Guest Editorial eucrim 1/2017

Dear Reader,

As a practising lawyer specialised in the field of criminal law and criminal procedure who is also involved in international cases − and as an enthusiastic European − I feel that we need a new and strong commitment to “our” Europe in these anxious times. We need to strengthen the EU as a guarantor for peace, our common values, human and fundamental rights, and the rule of law in our common area of freedom, security and justice.

Since the Amsterdam Treaty and the Tampere Council in 1999, the legal principle of mutual recognition of judicial decisions has been continually established, ultimately fixed in the Lisbon Treaty in Art. 67, 82 TFEU. Mutual recognition as a generally recognised legal principle in the field of criminal matters requires mutual trust. This was clearly expressed in 2009 by the Stockholm Programme and the “first” Roadmap on procedural safeguards. Nobody in Europe can disavow or ignore the political success story in this field since the adoption of the “first” Roadmap. The mission to achieve mutual trust has not been completed, because partial distrust still obviously exists between EU Member States and from the EU citizens’ view. Therefore, we must carefully observe the implementation process of all the Directives that were adopted in conjunction with the Roadmap and the additional Directive (EU) 2016/343 on the presumption of innocence and the right to be present at the trial. I would like to express my expectation that ECBA and CCBE will be part of the compliance process directed by the Commission regarding the implementation of EU legislation at the national level.

However, there is still much work to be done. Effective legislative measures at the EU level are lacking in important areas, such as pre-trial detention or conflicts of jurisdiction, an area that certainly relates to issues of ne bis in idem, where we can still identify many practical problems despite a precise legal framework and jurisprudence. Important components of criminal proceedings in the EU Member States, in particular the entire trial phase or legal remedy (appeal) guarantees, including the right to be heard, are also not sufficiently protected by concrete minimum standards. Witnesses’ rights (e.g., access to a lawyer, the right to silence, legal privileges, confiscatory bans) and other evidentiary issues (e.g., the admissibility or exclusion of evidence, the right of the defence to gather or to ask for evidence, recording of police interviews) need certain minimum rules alike. All these issues are essential in order to establish the required mutual trust in the EU.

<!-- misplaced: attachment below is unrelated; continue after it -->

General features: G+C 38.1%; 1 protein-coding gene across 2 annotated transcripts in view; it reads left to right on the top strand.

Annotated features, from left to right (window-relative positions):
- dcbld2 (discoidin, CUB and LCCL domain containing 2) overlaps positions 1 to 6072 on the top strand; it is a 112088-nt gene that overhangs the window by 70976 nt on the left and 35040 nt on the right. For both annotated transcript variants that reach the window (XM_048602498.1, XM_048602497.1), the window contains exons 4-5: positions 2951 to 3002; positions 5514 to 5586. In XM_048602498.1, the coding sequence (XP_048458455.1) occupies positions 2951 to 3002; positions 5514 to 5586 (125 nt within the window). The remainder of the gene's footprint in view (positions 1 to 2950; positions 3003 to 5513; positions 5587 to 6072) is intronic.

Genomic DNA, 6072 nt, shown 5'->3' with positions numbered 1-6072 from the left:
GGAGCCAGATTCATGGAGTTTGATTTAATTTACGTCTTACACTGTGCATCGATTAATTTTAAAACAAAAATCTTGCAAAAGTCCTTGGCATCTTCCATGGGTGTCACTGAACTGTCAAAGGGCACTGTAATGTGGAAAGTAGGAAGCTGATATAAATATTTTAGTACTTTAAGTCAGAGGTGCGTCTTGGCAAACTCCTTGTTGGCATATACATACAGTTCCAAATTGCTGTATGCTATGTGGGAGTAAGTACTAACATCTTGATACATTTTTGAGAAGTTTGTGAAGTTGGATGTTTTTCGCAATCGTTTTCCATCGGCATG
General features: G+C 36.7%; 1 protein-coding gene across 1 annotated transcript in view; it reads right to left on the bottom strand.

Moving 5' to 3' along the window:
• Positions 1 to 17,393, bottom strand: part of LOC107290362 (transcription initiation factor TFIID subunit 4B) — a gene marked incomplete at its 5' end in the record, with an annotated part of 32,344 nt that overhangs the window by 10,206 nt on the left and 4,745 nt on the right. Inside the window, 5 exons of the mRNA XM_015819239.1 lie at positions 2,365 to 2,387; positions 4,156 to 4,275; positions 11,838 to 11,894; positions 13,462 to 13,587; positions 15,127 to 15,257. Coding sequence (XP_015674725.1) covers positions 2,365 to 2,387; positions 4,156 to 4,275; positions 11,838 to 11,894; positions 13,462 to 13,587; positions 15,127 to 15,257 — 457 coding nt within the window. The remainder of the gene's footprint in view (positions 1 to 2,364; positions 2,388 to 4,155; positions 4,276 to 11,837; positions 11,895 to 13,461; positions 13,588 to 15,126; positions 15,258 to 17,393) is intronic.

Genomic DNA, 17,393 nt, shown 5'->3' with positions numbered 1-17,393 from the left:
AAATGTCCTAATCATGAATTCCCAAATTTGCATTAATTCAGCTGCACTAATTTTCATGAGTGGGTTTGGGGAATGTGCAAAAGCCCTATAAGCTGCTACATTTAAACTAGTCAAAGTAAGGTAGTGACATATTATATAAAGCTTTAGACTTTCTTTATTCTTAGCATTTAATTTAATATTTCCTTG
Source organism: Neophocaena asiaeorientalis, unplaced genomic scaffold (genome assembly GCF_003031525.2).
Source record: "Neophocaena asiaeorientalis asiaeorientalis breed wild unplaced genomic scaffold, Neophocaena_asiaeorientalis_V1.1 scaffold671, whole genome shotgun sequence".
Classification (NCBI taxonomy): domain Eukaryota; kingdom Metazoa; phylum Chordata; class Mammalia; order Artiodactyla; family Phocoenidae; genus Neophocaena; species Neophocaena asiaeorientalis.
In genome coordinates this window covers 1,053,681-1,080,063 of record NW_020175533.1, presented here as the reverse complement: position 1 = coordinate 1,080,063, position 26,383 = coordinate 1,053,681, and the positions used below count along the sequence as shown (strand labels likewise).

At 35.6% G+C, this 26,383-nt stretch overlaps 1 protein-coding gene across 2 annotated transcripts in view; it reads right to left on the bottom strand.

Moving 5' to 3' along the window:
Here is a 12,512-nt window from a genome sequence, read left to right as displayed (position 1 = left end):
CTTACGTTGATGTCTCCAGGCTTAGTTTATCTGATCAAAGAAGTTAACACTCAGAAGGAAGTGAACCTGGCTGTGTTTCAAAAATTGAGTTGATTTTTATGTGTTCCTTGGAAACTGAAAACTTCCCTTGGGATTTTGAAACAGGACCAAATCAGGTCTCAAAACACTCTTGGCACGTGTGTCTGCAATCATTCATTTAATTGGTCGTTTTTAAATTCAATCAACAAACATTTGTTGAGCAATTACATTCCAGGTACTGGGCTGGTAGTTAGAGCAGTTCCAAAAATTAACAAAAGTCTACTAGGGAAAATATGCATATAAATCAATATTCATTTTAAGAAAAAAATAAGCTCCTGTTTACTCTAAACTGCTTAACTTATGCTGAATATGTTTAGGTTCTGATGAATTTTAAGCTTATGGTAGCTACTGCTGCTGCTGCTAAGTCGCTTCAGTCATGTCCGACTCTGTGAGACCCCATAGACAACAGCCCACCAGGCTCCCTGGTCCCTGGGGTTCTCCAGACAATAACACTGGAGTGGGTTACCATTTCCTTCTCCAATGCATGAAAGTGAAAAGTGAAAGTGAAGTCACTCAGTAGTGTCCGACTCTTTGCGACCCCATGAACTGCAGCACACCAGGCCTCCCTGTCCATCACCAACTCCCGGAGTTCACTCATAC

The longstanding discussion on a Regulation for the establishment of a European Public Prosecutor’s Office (EPPO) − ongoing since 2013 − and the many different interim drafts have further demonstrated that new, additional measures are necessary in the field of procedural safeguards at the EU level (see also the contribution by François Faletti in this eucrim issue). To give one example: although the current draft EPPO Regulation establishes rules on compensation (cf. Art. 69), it does not cover compensation for damages after unlawful deprivation of liberty or other unlawful coercive measures, or for legal fees in cases of acquittal etc., or after miscarriage of justice (cf. Art. 14 par 6 ICCPR). The European legislator should close this gap.

Action should continue to be taken at the EU level in order to strengthen the rights of suspected or accused persons in criminal proceedings. This initiative will ultimately lead to the strengthening of the legal principle of mutual recognition and its underlying part: mutual trust. The ECBA suggests the initiative “Agenda 2020: A new Roadmap on minimum standards of certain procedural safeguards,” which would include legislation on Directives or Regulations (cf. Art 82 TFEU) on the following:

  • Measure A: Pre-Trial-Detention, including the European Arrest Warrant

  • Measure B: Certain Procedural Rights in Trials

  • Measure C: Witnesses’ Rights and Confiscatory Bans

  • Measure D: Admissibility and Exclusion of Evidence and other Evidentiary Issues

  • Measure E: Conflicts of Jurisdiction and ne bis in idem

  • Measure F: Remedies and Appeal

  • Measure G: Compensation

Let us promote this idea of an Agenda 2020 on procedural safeguards and a new Roadmap together!